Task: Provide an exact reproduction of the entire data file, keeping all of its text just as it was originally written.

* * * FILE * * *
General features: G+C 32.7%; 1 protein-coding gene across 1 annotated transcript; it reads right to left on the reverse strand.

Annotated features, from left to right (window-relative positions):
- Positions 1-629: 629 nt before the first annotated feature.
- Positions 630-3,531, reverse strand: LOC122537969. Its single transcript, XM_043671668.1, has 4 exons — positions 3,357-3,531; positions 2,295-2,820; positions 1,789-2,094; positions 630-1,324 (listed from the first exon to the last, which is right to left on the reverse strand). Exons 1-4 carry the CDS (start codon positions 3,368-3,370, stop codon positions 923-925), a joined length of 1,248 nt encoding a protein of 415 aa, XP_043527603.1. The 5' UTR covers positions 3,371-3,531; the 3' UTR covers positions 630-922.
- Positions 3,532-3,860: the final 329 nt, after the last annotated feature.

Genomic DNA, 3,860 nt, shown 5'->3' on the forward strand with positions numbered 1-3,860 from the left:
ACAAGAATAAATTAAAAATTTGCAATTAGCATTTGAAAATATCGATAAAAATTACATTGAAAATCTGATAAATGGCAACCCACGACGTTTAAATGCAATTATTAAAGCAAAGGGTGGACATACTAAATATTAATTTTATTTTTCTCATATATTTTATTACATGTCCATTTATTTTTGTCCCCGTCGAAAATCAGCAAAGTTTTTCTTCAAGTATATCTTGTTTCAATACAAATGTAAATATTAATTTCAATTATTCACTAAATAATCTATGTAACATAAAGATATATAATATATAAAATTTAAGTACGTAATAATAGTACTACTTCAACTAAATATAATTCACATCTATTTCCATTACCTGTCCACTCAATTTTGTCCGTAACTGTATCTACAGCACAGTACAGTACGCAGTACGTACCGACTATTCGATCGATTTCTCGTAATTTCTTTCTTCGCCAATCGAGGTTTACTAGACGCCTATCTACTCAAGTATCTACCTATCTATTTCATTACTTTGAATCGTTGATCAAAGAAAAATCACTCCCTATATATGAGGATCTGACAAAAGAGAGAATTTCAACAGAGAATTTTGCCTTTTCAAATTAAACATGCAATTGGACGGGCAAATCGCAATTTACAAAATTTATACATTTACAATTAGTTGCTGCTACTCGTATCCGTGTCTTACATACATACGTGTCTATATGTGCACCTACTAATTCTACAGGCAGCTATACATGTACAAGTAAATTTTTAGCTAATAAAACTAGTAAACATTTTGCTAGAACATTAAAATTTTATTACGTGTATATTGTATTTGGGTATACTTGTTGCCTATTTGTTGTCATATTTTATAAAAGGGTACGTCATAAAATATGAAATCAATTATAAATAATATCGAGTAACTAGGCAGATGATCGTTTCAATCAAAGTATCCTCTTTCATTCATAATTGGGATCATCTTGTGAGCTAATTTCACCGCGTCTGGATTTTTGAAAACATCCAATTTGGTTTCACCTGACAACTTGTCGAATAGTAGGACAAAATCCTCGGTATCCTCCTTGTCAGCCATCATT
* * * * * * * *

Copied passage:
General features: G+C 32.7%; 1 protein-coding gene across 1 annotated transcript; it reads right to left on the reverse strand.

Annotated features, from left to right (window-relative positions):
- Positions 1-629: 629 nt before the first annotated feature.
- Positions 630-3,531, reverse strand: LOC122537969. Its single transcript, XM_043671668.1, has 4 exons — positions 3,357-3,531; positions 2,295-2,820; positions 1,789-2,094; positions 630-1,324 (listed from the first exon to the last, which is right to left on the reverse strand). Exons 1-4 carry the CDS (start codon positions 3,368-3,370, stop codon positions 923-925), a joined length of 1,248 nt encoding a protein of 415 aa, XP_043527603.1. The 5' UTR covers positions 3,371-3,531; the 3' UTR covers positions 630-922.
- Positions 3,532-3,860: the final 329 nt, after the last annotated feature.

Genomic DNA, 3,860 nt, shown 5'->3' on the forward strand with positions numbered 1-3,860 from the left:
ACAAGAATAAATTAAAAATTTGCAATTAGCATTTGAAAATATCGATAAAAATTACATTGAAAATCTGATAAATGGCAACCCACGACGTTTAAATGCAATTATTAAAGCAAAGGGTGGACATACTAAATATTAATTTTATTTTTCTCATATATTTTATTACATGTCCATTTATTTTTGTCCCCGTCGAAAATCAGCAAAGTTTTTCTTCAAGTATATCTTGTTTCAATACAAATGTAAATATTAATTTCAATTATTCACTAAATAATCTATGTAACATAAAGATATATAATATATAAAATTTAAGTACGTAATAATAGTACTACTTCAACTAAATATAATTCACATCTATTTCCATTACCTGTCCACTCAATTTTGTCCGTAACTGTATCTACAGCACAGTACAGTACGCAGTACGTACCGACTATTCGATCGATTTCTCGTAATTTCTTTCTTCGCCAATCGAGGTTTACTAGACGCCTATCTACTCAAGTATCTACCTATCTATTTCATTACTTTGAATCGTTGATCAAAGAAAAATCACTCCCTATATATGAGGATCTGACAAAAGAGAGAATTTCAACAGAGAATTTTGCCTTTTCAAATTAAACATGCAATTGGACGGGCAAATCGCAATTTACAAAATTTATACATTTACAATTAGTTGCTGCTACTCGTATCCGTGTCTTACATACATACGTGTCTATATGTGCACCTACTAATTCTACAGGCAGCTATACATGTACAAGTAAATTTTTAGCTAATAAAACTAGTAAACATTTTGCTAGAACATTAAAATTTTATTACGTGTATATTGTATTTGGGTATACTTGTTGCCTATTTGTTGTCATATTTTATAAAAGGGTACGTCATAAAATATGAAATCAATTATAAATAATATCGAGTAACTAGGCAGATGATCGTTTCAATCAAAGTATCCTCTTTCATTCATAATTGGGATCATCTTGTGAGCTAATTTCACCGCGTCTGGATTTTTGAAAACATCCAATTTGGTTTCACCTGACAACTTGTCGAATAGTAGGACAAAATCCTCGGTATCCTCCTTGTCAGCCATCATT